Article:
At Goldman, Time to Fill in the Blankfein
Goldman Sachs Group Inc. CEO Lloyd Blankfein has described his role as the "best job in the world." Amid a report he is preparing to relinquish the position, investors can be grateful for his service, but at the same time, welcome a new era.
The Wall Street Journal reported Friday that the 63 year-old, who took over from Hank Paulson in 2006, is set to end his tenure as soon as this year. Blankfein responded via Twitter, saying the announcement was "the WSJ's ... not mine." Still, assuming there is truth to the news, it's worth taking a look at his legacy.
Blankfein can be proud of a lot: Under his leadership, Goldman Sachs not only weathered the financial crisis, but emerged relatively unscathed. Since then, the Wall Street bank has managed to thrive despite the introduction of extensive post-crisis regulation (some of which it has been slow to adopt, perhaps intentionally).
The question remains, though, whether Goldman Sachs has done enough under Blankfein's leadership to adjust to a post-crisis world and move beyond its longtime focus on investment banking and trading. A shift is underway, but there is room for more innovation.
Currently, Goldman Sachs is muscling into consumer banking and bolstering its efforts in areas such as corporate lending as a means to drive growth amid a slump in trading. Arguably, decisions to tackle Main Street and broaden its wealth-management businesses should have been made sooner. And while core businesses such as investment banking and investing have remained strong, Blankfein's successor -- likely one of two co-presidents, Harvey Schwartz or David Solomon -- will need to usher in fresh ideas to make sure the firm is increasingly diversified, especially when the next downturn comes.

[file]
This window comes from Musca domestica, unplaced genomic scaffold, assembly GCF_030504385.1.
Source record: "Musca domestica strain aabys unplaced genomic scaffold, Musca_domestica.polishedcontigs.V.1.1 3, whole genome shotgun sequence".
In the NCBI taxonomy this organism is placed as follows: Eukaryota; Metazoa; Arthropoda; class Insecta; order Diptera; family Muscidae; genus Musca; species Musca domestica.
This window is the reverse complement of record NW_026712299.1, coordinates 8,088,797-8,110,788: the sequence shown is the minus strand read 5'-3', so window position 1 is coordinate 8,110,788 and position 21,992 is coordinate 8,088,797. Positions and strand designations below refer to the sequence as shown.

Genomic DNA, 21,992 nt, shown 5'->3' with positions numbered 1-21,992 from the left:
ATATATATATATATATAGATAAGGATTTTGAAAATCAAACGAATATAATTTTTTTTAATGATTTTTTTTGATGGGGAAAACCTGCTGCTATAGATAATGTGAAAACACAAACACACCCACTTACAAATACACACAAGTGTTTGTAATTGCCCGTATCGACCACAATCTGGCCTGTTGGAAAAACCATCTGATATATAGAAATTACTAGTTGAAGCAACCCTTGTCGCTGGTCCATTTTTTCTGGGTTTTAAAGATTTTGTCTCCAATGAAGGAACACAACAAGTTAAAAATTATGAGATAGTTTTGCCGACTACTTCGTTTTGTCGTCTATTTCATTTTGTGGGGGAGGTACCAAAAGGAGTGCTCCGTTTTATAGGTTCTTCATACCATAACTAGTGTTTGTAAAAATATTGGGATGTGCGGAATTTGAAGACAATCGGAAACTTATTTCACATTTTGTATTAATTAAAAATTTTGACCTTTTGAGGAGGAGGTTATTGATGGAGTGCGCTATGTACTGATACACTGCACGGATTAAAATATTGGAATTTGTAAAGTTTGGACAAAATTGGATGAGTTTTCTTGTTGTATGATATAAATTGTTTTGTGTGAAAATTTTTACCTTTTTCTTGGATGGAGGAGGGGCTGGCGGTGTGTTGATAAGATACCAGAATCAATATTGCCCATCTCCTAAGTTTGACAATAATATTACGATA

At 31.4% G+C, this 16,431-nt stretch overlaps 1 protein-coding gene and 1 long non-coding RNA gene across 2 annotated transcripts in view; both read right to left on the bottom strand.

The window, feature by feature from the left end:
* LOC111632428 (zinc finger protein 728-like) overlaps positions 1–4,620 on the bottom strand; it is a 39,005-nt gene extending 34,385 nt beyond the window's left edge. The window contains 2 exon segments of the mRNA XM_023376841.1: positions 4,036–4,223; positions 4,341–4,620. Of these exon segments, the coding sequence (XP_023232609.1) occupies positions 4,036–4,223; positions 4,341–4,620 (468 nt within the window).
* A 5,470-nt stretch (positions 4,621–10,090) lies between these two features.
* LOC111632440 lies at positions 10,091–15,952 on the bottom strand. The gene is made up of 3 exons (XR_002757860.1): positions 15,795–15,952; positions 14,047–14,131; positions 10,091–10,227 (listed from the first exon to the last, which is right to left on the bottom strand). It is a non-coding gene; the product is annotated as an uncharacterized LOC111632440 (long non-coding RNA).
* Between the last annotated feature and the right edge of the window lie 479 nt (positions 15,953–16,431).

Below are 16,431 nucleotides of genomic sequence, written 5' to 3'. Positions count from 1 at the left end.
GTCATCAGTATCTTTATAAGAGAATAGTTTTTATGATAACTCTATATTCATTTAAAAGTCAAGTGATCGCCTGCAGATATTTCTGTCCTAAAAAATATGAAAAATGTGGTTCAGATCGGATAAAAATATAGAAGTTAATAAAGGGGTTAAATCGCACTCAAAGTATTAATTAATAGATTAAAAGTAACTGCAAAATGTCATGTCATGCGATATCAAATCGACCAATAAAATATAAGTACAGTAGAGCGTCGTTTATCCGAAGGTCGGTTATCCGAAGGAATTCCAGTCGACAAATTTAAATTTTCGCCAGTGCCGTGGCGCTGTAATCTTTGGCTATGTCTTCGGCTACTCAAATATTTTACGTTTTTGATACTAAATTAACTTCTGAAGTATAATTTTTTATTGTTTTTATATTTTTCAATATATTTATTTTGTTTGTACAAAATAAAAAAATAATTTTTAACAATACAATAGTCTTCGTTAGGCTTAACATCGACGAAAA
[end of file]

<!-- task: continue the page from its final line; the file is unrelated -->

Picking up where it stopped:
Importantly, Blankfein's exit gives Goldman Sachs's board an opportunity, and one it should seize, to strengthen its corporate governance by naming him non-executive chairman or at least giving that role to someone who isn't his successor as CEO. Like JPMorgan Chase & Co.'s Jamie Dimon, Morgan Stanley's James Gorman and Bank of America Corp.'s Brian Moynihan, Blankfein holds the joint roles of chairman and CEO, a feature that shareholders across Wall Street have increasingly attempted to abolish. 1
Goldman Sachs's board debated making that change back in 2006 but ultimately handed control to Blankfein. Twelve years later, in a different world, I'd expect a different outcome.
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Beth Williams at email@example.com